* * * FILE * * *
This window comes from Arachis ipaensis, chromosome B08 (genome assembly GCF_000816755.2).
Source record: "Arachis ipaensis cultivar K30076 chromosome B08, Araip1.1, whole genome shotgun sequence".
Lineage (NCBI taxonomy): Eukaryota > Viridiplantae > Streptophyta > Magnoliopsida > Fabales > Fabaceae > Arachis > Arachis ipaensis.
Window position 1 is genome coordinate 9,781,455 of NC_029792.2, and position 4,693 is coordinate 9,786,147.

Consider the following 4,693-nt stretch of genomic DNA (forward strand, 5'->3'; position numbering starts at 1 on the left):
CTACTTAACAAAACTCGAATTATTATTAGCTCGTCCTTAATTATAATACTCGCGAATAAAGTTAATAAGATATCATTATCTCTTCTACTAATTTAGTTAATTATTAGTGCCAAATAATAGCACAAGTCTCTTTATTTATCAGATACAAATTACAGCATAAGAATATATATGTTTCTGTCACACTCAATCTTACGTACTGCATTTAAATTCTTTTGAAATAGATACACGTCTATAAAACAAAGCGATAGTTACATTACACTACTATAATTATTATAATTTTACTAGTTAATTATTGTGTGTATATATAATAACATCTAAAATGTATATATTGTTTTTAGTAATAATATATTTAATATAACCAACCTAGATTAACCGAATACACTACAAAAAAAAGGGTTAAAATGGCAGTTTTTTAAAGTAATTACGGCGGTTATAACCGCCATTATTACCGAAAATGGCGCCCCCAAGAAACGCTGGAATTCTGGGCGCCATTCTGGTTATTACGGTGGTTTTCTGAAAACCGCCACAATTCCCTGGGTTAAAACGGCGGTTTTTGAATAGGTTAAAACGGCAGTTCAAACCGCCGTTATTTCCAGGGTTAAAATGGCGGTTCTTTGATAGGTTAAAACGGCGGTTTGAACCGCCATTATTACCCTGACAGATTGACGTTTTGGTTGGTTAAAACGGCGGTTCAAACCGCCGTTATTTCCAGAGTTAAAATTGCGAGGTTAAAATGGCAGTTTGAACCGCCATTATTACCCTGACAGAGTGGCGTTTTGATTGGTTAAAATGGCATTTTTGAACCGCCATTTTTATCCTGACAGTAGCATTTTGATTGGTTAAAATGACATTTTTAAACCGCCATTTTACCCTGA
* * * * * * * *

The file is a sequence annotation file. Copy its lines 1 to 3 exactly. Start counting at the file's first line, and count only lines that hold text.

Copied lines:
This window comes from Arachis ipaensis, chromosome B08 (genome assembly GCF_000816755.2).
Source record: "Arachis ipaensis cultivar K30076 chromosome B08, Araip1.1, whole genome shotgun sequence".
Lineage (NCBI taxonomy): Eukaryota > Viridiplantae > Streptophyta > Magnoliopsida > Fabales > Fabaceae > Arachis > Arachis ipaensis.